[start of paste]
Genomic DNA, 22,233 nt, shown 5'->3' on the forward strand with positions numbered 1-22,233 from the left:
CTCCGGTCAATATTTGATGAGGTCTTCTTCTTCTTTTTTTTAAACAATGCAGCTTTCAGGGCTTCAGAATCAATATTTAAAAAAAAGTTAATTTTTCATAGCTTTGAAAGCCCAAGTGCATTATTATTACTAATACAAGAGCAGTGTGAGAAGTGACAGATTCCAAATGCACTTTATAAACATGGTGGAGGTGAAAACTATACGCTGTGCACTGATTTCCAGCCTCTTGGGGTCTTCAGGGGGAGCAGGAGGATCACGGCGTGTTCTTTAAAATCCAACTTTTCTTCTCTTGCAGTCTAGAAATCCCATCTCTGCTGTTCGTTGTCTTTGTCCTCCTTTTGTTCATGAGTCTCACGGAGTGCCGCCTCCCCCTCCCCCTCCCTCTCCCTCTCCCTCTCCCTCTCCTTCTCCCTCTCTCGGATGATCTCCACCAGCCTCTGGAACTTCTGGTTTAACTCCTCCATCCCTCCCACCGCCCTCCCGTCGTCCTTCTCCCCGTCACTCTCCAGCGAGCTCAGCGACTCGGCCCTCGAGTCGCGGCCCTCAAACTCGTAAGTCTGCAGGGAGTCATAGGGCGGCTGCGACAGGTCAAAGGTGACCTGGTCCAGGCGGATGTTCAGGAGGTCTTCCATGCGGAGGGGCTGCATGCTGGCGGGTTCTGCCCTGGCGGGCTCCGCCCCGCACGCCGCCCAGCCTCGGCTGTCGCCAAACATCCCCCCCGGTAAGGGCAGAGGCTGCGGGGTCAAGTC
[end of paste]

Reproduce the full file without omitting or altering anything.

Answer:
Genomic DNA, 22,233 nt, shown 5'->3' on the forward strand with positions numbered 1-22,233 from the left:
CTCCGGTCAATATTTGATGAGGTCTTCTTCTTCTTTTTTTTAAACAATGCAGCTTTCAGGGCTTCAGAATCAATATTTAAAAAAAAGTTAATTTTTCATAGCTTTGAAAGCCCAAGTGCATTATTATTACTAATACAAGAGCAGTGTGAGAAGTGACAGATTCCAAATGCACTTTATAAACATGGTGGAGGTGAAAACTATACGCTGTGCACTGATTTCCAGCCTCTTGGGGTCTTCAGGGGGAGCAGGAGGATCACGGCGTGTTCTTTAAAATCCAACTTTTCTTCTCTTGCAGTCTAGAAATCCCATCTCTGCTGTTCGTTGTCTTTGTCCTCCTTTTGTTCATGAGTCTCACGGAGTGCCGCCTCCCCCTCCCCCTCCCTCTCCCTCTCCCTCTCCCTCTCCTTCTCCCTCTCTCGGATGATCTCCACCAGCCTCTGGAACTTCTGGTTTAACTCCTCCATCCCTCCCACCGCCCTCCCGTCGTCCTTCTCCCCGTCACTCTCCAGCGAGCTCAGCGACTCGGCCCTCGAGTCGCGGCCCTCAAACTCGTAAGTCTGCAGGGAGTCATAGGGCGGCTGCGACAGGTCAAAGGTGACCTGGTCCAGGCGGATGTTCAGGAGGTCTTCCATGCGGAGGGGCTGCATGCTGGCGGGTTCTGCCCTGGCGGGCTCCGCCCCGCACGCCGCCCAGCCTCGGCTGTCGCCAAACATCCCCCCCGGTAAGGGCAGAGGCTGCGGGGTCAAGTC